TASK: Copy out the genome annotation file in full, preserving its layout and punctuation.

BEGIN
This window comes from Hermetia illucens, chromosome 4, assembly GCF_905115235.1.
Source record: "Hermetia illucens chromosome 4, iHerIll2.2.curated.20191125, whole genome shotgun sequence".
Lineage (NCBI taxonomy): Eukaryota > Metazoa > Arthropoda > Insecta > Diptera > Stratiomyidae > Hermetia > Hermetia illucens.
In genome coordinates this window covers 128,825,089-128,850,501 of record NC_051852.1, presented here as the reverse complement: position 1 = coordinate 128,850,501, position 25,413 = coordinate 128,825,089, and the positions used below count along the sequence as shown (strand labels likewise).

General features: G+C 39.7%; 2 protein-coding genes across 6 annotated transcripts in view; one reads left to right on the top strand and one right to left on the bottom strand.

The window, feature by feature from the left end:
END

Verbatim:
This window comes from Hermetia illucens, chromosome 4, assembly GCF_905115235.1.
Source record: "Hermetia illucens chromosome 4, iHerIll2.2.curated.20191125, whole genome shotgun sequence".
Lineage (NCBI taxonomy): Eukaryota > Metazoa > Arthropoda > Insecta > Diptera > Stratiomyidae > Hermetia > Hermetia illucens.
In genome coordinates this window covers 128,825,089-128,850,501 of record NC_051852.1, presented here as the reverse complement: position 1 = coordinate 128,850,501, position 25,413 = coordinate 128,825,089, and the positions used below count along the sequence as shown (strand labels likewise).

General features: G+C 39.7%; 2 protein-coding genes across 6 annotated transcripts in view; one reads left to right on the top strand and one right to left on the bottom strand.

The window, feature by feature from the left end: